Before R2021a, use commas to separate each name and value, and enclose Name in quotes.

Example: 'Marker','o','MarkerFaceColor','red'

The function line properties listed here are only a subset. For a complete list, see FunctionLine Properties.

Number of evaluation points, specified as a number. The default is 23. Because fplot uses adaptive evaluation, the actual number of evaluation points is greater.

Display asymptotes at poles, specified as 'on' or 'off', or as numeric or logical 1 (true) or 0 (false). A value of 'on' is equivalent to true, and 'off' is equivalent to false. Thus, you can use the value of this property as a logical value. The value is stored as an on/off logical value of type matlab.lang.OnOffSwitchState.

The asymptotes display as gray, dashed vertical lines. fplot displays asymptotes only with the fplot(f) syntax or variants, and not with the fplot(xt,yt) syntax.

Line color, specified as an RGB triplet, a hexadecimal color code, a color name, or a short name.

For a custom color, specify an RGB triplet or a hexadecimal color code.

• An RGB triplet is a three-element row vector whose elements specify the intensities of the red, green, and blue components of the color. The intensities must be in the range [0,1], for example, [0.4 0.6 0.7].

• A hexadecimal color code is a string scalar or character vector that starts with a hash symbol (#) followed by three or six hexadecimal digits, which can range from 0 to F. The values are not case sensitive. Therefore, the color codes "#FF8800", "#ff8800", "#F80", and "#f80" are equivalent.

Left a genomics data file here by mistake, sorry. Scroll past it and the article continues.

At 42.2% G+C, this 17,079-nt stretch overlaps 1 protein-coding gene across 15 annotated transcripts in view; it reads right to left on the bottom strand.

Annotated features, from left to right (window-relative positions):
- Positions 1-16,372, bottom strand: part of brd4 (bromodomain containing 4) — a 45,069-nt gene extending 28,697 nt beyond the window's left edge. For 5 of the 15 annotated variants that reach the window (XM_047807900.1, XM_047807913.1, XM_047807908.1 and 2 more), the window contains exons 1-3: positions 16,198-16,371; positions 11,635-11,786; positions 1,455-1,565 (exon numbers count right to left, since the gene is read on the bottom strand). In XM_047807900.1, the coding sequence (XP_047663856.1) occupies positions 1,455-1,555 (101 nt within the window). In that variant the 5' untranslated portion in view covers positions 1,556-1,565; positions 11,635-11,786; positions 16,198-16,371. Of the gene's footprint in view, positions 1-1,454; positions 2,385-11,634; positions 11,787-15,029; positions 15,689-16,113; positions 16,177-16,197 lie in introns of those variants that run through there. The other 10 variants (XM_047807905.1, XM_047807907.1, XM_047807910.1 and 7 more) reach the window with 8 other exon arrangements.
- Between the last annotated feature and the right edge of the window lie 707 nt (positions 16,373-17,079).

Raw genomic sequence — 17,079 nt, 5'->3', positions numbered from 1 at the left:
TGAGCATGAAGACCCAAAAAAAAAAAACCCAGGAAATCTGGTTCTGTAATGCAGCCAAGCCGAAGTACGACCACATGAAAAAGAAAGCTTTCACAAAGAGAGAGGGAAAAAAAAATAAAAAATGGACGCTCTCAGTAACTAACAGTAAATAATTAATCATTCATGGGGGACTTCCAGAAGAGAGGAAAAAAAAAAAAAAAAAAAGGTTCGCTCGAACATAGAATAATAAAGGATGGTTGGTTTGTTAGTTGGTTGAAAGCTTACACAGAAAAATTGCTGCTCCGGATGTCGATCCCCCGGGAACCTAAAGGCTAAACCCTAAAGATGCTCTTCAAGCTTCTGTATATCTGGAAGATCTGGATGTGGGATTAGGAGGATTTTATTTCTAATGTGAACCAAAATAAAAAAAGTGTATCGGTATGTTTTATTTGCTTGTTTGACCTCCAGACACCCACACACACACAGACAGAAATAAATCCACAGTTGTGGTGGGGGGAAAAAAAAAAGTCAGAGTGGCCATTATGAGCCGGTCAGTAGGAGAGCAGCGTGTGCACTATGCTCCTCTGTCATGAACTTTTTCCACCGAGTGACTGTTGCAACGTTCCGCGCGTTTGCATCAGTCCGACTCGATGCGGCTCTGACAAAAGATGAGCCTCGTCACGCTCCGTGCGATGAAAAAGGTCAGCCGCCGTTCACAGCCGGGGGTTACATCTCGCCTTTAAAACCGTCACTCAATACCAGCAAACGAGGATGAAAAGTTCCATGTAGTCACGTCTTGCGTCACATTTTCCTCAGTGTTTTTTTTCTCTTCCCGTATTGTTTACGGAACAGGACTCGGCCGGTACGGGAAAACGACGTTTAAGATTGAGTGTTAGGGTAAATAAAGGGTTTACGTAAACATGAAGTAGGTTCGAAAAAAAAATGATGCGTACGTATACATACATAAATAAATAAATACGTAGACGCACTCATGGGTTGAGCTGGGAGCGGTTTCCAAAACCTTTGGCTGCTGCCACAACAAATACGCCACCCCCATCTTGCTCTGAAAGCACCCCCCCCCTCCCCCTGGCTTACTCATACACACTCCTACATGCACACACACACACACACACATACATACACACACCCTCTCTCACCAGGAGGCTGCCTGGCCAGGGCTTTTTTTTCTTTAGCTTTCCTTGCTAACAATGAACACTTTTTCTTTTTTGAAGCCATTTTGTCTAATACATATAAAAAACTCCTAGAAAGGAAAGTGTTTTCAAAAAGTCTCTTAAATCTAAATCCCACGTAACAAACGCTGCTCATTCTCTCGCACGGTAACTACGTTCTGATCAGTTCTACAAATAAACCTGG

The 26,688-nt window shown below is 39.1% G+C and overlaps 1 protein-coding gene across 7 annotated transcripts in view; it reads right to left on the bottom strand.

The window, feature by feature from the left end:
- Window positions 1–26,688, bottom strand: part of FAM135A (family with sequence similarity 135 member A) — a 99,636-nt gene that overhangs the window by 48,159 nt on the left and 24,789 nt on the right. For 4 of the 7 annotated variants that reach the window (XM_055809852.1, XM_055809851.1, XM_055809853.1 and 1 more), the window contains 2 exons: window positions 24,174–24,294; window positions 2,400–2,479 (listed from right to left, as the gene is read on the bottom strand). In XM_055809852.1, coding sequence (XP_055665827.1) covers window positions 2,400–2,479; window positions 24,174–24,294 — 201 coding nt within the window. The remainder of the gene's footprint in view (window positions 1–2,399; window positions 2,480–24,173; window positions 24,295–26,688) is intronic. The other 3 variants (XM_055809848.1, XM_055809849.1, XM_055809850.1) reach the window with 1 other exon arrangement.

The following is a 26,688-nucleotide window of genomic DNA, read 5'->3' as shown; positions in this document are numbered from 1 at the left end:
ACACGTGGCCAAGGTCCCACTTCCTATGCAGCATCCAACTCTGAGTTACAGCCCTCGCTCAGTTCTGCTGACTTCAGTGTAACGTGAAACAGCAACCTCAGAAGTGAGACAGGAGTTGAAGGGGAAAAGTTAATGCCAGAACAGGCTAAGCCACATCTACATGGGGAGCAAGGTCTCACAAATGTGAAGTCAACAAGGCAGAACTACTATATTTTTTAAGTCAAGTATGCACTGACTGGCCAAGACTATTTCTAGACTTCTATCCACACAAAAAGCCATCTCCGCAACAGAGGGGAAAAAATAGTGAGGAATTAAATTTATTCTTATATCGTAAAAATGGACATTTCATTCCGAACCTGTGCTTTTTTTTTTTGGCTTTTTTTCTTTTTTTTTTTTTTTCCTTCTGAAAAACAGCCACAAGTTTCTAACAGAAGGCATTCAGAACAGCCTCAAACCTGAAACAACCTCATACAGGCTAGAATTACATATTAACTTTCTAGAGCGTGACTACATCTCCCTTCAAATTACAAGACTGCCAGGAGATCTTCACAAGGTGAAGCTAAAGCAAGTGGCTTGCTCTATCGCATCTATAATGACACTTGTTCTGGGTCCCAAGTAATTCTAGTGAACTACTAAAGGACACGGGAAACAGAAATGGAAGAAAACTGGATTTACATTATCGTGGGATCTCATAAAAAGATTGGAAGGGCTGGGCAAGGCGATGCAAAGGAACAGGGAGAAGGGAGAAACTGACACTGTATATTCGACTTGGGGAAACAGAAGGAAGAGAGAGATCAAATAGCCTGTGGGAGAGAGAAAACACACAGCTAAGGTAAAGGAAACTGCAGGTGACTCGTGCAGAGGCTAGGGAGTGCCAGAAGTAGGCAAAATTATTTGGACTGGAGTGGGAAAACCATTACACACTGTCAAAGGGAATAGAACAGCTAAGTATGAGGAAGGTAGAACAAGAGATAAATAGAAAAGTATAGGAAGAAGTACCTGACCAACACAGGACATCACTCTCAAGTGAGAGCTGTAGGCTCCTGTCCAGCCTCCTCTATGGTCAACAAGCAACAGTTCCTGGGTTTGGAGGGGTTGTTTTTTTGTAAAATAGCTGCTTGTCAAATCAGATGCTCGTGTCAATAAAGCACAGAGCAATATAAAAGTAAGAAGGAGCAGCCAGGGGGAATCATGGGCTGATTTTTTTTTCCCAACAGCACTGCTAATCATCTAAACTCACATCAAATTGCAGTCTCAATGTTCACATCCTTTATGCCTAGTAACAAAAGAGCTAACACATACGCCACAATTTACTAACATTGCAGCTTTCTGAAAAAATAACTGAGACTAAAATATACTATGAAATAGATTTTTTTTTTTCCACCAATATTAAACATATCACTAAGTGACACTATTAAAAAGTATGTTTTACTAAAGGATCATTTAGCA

Alternatively, you can specify some common colors by name. This table lists the named color options, the equivalent RGB triplets, and hexadecimal color codes.

Color NameShort NameRGB TripletHexadecimal Color CodeAppearance
"red""r"[1 0 0]"#FF0000"

"green""g"[0 1 0]"#00FF00"

"blue""b"[0 0 1]"#0000FF"

"cyan" "c"[0 1 1]"#00FFFF"

"magenta""m"[1 0 1]"#FF00FF"

"yellow""y"[1 1 0]"#FFFF00"

"black""k"[0 0 0]"#000000"

"white""w"[1 1 1]"#FFFFFF"

Here are the RGB triplets and hexadecimal color codes for the default colors MATLAB® uses in many types of plots.

[0 0.4470 0.7410]"#0072BD"

[0.8500 0.3250 0.0980]"#D95319"

[0.9290 0.6940 0.1250]"#EDB120"

[0.4940 0.1840 0.5560]"#7E2F8E"

[0.4660 0.6740 0.1880]"#77AC30"

[0.3010 0.7450 0.9330]"#4DBEEE"

[0.6350 0.0780 0.1840]"#A2142F"

Example: "blue"

Example: [0 0 1]

Example: "#0000FF"

Line style, specified as one of the options listed in this table.

Line StyleDescriptionResulting Line
"-"Solid line

"--"Dashed line

":"Dotted line

"-."Dash-dotted line

"none"No lineNo line

Line width, specified as a positive value in points, where 1 point = 1/72 of an inch. If the line has markers, then the line width also affects the marker edges.

The line width cannot be thinner than the width of a pixel. If you set the line width to a value that is less than the width of a pixel on your system, the line displays as one pixel wide.

Marker symbol, specified as one of the values listed in this table. By default, the object does not display markers. Specifying a marker symbol adds markers at each data point or vertex.

MarkerDescriptionResulting Marker
"o"Circle

"+"Plus sign

"*"Asterisk

"."Point

"x"Cross

"_"Horizontal line

"|"Vertical line

"square"Square

"diamond"Diamond

"^"Upward-pointing triangle

"v"Downward-pointing triangle

">"Right-pointing triangle

"<"Left-pointing triangle

"pentagram"Pentagram

"hexagram"Hexagram

"none"No markersNot applicable

Marker outline color, specified as "auto", an RGB triplet, a hexadecimal color code, a color name, or a short name. The default value of "auto" uses the same color as the Color property.

For a custom color, specify an RGB triplet or a hexadecimal color code.

• An RGB triplet is a three-element row vector whose elements specify the intensities of the red, green, and blue components of the color. The intensities must be in the range [0,1], for example, [0.4 0.6 0.7].